NewsStateState-Ohio

Actions

Pike County massacre: Rhoden family members shot in head at point-blank range, report shows

Number of wounds ranged from nine to one
Posted: 12:07 PM, Sep 19, 2018
Updated: 2018-09-19 18:51:47-04
Court allows reporters to view Rhoden autopsies

COLUMBUS, Ohio — All of the Pike County massacre victims were shot in the head at point-blank range and seven of the eight were shot multiple times, according to preliminary autopsy reports viewed by the WCPO I-Team Wednesday.

All eight victims - seven Rhoden family members and one's fiancee - were shot with the gun barrel touching their skin or very, very close to it – just centimeters or inches away, the coroner determined.

The number of gunshot wounds ranged from nine (40-year-old Christopher Rhoden Sr. ) to one (44-year-old Kenneth Rhoden) for a total of 32.

A few inconsistencies in the mass killings were pointed out in the reports:

  • Although officials had said all the victims were shot in their sleep, the way his head was tilted indicates that Christopher Rhoden Sr. was shot through a door.  He also may have been shot first as his body was the most decomposed when it was discovered by the coroner's office.
  • Larger caliber bullets were used to kill 37-year-old Gary Rhoden.
  • Kenneth Rhoden was shot in his right eye only.

The number of gunshot wounds per victims, according to the reports:

  • Christopher Rhoden, Sr. (age 40):  Nine (face, torso, extremities).  
  • Dana Rhoden (age 37): Five (head).
  • Hannah Gilley (age 20): Five (head)
  • Christopher Rhoden, Jr. (age 16):  Four (head).
  • Clarence “Frankie” Rhoden (age 20): Three (head). Two were “contact wounds” as indicated by soot from the gun on his skull.
  • Gary Rhoden (age 37): Three  “contact” wounds (head).
  • Hanna Rhoden (19): Two (head).
  • Kenneth Rhoden (age 44): One (right eye).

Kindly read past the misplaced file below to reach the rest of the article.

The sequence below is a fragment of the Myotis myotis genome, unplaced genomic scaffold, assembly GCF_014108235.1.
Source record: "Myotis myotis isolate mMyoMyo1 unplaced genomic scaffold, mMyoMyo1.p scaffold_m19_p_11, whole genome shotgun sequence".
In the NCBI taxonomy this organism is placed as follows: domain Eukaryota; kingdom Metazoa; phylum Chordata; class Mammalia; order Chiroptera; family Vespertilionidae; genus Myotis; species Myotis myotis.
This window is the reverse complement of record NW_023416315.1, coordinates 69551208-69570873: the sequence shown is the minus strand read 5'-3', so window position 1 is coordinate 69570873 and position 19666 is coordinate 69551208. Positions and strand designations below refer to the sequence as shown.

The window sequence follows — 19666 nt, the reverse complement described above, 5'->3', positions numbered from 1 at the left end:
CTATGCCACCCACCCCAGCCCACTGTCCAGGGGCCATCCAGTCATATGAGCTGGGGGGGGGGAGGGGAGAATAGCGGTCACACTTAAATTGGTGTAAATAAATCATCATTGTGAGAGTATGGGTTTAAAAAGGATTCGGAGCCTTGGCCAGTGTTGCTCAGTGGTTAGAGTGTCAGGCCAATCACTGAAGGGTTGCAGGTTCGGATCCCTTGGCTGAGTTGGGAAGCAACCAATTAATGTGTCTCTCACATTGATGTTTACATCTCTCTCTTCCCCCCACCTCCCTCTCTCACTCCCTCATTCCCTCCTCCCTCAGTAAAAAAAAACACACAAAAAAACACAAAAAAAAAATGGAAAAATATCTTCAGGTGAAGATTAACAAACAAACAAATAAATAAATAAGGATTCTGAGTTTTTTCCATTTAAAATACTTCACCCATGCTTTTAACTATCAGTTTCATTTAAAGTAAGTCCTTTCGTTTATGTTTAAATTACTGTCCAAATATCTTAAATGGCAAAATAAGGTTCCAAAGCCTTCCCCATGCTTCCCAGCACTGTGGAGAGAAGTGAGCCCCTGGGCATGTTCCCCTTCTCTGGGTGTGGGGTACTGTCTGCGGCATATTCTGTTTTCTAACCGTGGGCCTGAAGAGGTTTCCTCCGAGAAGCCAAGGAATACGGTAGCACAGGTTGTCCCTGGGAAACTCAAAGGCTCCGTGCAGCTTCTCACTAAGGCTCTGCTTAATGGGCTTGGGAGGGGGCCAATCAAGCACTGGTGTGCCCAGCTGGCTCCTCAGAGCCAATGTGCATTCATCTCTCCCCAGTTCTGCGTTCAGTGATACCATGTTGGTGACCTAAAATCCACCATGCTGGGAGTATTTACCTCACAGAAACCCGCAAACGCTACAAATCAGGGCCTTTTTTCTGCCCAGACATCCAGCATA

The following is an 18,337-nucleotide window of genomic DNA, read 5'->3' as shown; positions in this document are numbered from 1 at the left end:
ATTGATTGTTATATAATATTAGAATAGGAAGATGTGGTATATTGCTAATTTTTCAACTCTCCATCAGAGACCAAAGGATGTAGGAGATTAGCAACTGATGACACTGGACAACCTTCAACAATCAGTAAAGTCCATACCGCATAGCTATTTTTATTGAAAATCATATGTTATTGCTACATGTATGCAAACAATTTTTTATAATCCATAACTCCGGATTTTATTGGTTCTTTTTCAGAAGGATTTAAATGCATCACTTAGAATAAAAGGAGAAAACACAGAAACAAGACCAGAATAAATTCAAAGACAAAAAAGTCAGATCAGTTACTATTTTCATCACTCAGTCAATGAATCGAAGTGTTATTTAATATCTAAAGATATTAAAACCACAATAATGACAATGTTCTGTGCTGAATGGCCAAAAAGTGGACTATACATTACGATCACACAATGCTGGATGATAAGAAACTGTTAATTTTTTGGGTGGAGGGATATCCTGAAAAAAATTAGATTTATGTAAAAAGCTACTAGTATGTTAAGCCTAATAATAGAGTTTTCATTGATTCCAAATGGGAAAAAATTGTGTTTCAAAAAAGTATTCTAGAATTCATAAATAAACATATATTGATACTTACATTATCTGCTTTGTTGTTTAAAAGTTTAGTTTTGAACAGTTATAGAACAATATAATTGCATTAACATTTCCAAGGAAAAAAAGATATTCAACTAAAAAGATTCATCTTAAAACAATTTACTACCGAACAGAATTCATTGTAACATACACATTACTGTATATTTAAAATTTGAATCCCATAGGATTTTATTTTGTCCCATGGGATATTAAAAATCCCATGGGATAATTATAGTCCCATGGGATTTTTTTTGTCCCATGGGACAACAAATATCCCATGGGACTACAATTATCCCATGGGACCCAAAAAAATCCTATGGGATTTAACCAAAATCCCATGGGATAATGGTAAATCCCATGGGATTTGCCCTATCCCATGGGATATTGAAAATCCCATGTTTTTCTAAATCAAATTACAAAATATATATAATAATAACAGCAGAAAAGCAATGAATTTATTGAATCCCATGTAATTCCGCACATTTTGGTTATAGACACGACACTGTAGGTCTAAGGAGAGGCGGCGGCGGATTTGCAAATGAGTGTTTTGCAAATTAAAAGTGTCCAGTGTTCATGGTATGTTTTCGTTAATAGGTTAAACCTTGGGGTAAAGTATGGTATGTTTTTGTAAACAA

Reporters began inspecting the single-page reports Wednesday following an Ohio Supreme Court decision allowing journalists to view the preliminary results. Reporters were not allowed to copy documents or photos or even take notes. 

The victims were found shot to death at four homes on the morning of April 22, 2016. Officials have said they believe the shootings took place hours earlier.

Christopher Rhoden Sr. and his ex-wife, Dana Rhoden were parents to Clarence "Frankie", Christopher Jr. and Hanna Rhoden;  Hannah Gilley was Frankie's fiancee, and Gary was a Rhoden cousin. Three children in the homes were found unharmed.

Authorities suspect there were multiple attackers who were familiar with the victims' homes and the surrounding area, about 70 miles south of Columbus.

No one has been charged or arrested in one of the state's most notorious crimes.

The office of Attorney General Mike DeWine has said Christopher Rhoden Sr. had "a large-scale marijuana growing operation," leading some to speculate the killings were drug-related.

The records were made available to the media at DeWine's Columbus office and at the Pike County prosecutor's office in Waverly.

The Ohio Supreme Court ordered the reports opened to the media following lawsuits by the Cincinnati Enquirer and Columbus Dispatch, ruling that Ohio law allows reporters to view preliminary autopsy and investigative notes and findings, and photographs.

If "a journalist submits a proper request to review preliminary autopsy and investigative notes and findings, suicide notes, or photographs of the decedent made by the coroner, the coroner 'shall' grant the request," the court said.

Heavily redacted versions of the reports were released in 2016.

"This is a case that is now over two years old, unsolved, and I think the investigators deserve to be scrutinized," said the Enquirer's lawyer, Jack Greiner, an expert in public records law.

The high court previously ruled against releasing the autopsies as public records. Wednesday's decision was decided under a different law that specifically regulates inspecting the records.